From establishing the tone of a brand to setting the mood for an environment, color is an inherent and invaluable component of graphic design—one that designers often use intuitively, without even recognizing it. Pentagram’s Eddie Opara has created a comprehensive new reference for using color in design, Color Works: An Essential Guide to Understanding and Applying Color Design Principles, out now from Rockport. Co-written with John Cantwell, the book is a highly readable primer on everything designers need to know about color, from scientific theory to cultural significance. It also features case studies by leading designers about their most colorful projects, including essays by Stefan Sagmeister, Paula Scher, Michael Rock, Brian Collins, Tony Brook, Gael Towey, karlssonwilker and Matt Pyke (Universal Everything), among others.
Part of Rockport’s “Best Practices for Graphic Designers” series, Color Works was conceived as a guidebook, rather than a rule book. Opara was approached to write the book after appearing at the Print Color Conference in 2011, where he talked about how color choice can make or break a project with a client. (The title of the presentation was “Does Color Kill?”)
Opara never really thought of himself as a color expert, and many of his designs use only black and white. “I wasn’t sure I had anything new to say about the subject,” he says. “But color is such an elemental part of graphic design, and the book made me think about at my own use of color. We all have our hang-ups and favorite colors, but how does that affect our working style? How do we communicate with color?” The book opens with "Chromatophobia", a foreword by Michael Bierut about his own fear of color. Originally written for the book, the essay was recently published on Design Observer.
Topics covered in Color Works include color for branding and identity, wayfinding, packaging, editorial design, infographics, motion graphics and digital media. Other sections discuss color and production, new design technology for color, and the subjective aspects of color, and systems of color. The book itself uses color as an organizing principle, with each chapter appearing in a different color. Opara and his designers also developed a system of icons and numbers to cross-reference different chapters and sections throughout the text.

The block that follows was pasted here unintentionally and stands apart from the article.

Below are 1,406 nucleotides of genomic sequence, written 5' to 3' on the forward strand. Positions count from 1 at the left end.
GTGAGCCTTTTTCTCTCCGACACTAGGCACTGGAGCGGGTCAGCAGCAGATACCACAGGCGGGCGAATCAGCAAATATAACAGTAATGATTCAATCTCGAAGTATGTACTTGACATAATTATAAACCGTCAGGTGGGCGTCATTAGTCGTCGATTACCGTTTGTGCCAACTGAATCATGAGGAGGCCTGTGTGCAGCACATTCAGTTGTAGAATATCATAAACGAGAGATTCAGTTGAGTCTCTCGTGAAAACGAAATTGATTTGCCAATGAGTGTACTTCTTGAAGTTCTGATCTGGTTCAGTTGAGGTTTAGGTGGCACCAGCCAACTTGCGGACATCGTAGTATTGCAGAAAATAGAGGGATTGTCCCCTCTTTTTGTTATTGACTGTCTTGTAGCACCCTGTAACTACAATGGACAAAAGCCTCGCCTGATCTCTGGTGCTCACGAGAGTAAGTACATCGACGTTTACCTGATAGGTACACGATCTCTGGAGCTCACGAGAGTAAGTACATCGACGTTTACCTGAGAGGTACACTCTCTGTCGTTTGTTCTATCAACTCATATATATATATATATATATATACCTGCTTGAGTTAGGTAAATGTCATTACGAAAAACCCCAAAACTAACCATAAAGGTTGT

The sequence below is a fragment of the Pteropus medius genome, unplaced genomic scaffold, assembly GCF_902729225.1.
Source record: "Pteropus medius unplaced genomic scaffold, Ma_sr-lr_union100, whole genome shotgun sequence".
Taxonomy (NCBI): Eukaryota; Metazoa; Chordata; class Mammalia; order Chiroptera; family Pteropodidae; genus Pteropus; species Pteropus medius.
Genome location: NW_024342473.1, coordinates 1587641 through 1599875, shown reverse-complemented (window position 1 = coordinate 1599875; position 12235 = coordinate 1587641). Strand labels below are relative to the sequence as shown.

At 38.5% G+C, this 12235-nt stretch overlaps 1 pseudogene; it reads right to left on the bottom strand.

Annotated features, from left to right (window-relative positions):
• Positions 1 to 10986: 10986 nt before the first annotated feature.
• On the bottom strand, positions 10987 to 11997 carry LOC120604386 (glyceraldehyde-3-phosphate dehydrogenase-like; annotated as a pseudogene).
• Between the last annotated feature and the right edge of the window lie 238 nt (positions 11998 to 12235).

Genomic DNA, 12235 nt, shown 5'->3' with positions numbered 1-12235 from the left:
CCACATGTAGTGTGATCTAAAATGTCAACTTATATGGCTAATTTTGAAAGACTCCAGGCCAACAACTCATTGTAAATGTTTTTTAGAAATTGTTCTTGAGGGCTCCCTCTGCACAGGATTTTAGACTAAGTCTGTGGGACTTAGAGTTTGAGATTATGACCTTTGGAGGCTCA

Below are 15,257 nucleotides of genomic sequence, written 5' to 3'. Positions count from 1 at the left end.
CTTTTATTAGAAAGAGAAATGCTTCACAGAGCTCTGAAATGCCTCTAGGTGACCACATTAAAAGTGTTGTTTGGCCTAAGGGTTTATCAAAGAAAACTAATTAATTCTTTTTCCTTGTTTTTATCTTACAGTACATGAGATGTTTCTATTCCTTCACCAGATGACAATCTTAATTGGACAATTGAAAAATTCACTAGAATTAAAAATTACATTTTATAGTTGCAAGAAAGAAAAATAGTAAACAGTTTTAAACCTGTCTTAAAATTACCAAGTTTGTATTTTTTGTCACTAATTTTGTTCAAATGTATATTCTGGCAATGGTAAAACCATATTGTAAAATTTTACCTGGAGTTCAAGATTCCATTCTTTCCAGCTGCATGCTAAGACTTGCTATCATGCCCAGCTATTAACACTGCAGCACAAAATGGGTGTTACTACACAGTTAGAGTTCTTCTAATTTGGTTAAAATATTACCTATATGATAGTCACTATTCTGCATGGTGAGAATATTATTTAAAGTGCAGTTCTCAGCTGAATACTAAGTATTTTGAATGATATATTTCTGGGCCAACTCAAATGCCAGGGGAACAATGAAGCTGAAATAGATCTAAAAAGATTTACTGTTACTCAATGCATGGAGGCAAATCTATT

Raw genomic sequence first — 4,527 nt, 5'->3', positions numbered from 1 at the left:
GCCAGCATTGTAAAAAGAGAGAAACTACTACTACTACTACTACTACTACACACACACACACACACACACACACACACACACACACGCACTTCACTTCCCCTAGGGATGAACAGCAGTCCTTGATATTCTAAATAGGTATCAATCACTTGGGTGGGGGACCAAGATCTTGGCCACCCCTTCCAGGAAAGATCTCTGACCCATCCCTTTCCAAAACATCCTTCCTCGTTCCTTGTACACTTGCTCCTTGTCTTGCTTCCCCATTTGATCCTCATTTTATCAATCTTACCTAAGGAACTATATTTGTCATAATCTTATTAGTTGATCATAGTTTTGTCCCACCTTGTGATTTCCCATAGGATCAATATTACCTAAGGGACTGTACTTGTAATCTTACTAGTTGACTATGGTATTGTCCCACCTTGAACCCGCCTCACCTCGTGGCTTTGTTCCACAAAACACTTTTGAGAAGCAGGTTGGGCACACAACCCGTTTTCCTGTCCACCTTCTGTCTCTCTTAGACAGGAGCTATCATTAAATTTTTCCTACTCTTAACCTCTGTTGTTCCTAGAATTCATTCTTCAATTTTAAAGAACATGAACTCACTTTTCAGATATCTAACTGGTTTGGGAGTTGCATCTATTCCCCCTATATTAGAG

While researching the book, Opara looked back at Interaction of Color, Josef Albers' great classic of color theory. Albers avoided starting his book with the basics of color, opting to jump right into visual exercises demonstrating its use. Opara follows Albers’ lead and opens Color Works with a series of case studies that demonstrate the importance of color in present-day practice. The chapters are grouped by theme, ranging from the use of color to create context and build awareness to the practical concerns of accurate color reproduction. Each chapter opens with a list of eight guidelines for using color related to the topic at hand: "Always consider the context in which you are to use color," "Involve your client all the way through the color process instead of at the end," etc.
Within each chapter, a series of illustrated case studies look at iconic projects that have used color for impact. The essays are written by designers who share their first-hand experience of working with color: Stefan Sagmeister and Tony Brook on using color conceptually; Brian Collins and Michael Rock on color for branding; Paula Scher on helping Tiffany establish its own PMS color; Willy Wong of NYC & Company on using color in the master brand for New York City; Gale Towey on using color to set up themes in Martha Stewart Living magazine; and Hjalti Karlsson and Jan Wilker on using a simple palette of black and white.
“Any color is good, as long as you’re consistent,” writes Scher. “There are no ugly colors; there are only ugly colors in combination. And any color next to white is fine. If your product is linked with a color, and the product is associated with a certain level of quality, that color will be perfect forever.”
Brian Collins writes, “Color is incredibly subjective. I don’t think you see color. You feel it. It’s like music; it goes right through your system.”
Other case studies look at brands and corporations with a colorful presence, including Pantone, IBM, Lufthansa and Mohawk Paper. A section on color for events features identities for the Olympic Games of 1972 (Munich, designed by Otl Aicher) and 2012 (London, by Wolff Olins). The craftsmanship of color is covered in an essay on the intricate currency design of the Dutch guilder, while the future of color looks ahead to Adobe Kuler, social software that allows users to customize colors and explore what other designers are doing with color.
The fundamentals of color are compiled in a final chapter called “The Foundation,” a handy guide to subjects like the color spectrum, the principles of chromatics, how the eye perceives color, the cultural significance of color, the organization of color charts, and how color combinations work. The section is illustrated with a series of charts, diagrams and infographics, some reproduced from other sources, others newly designed by Opara and his team.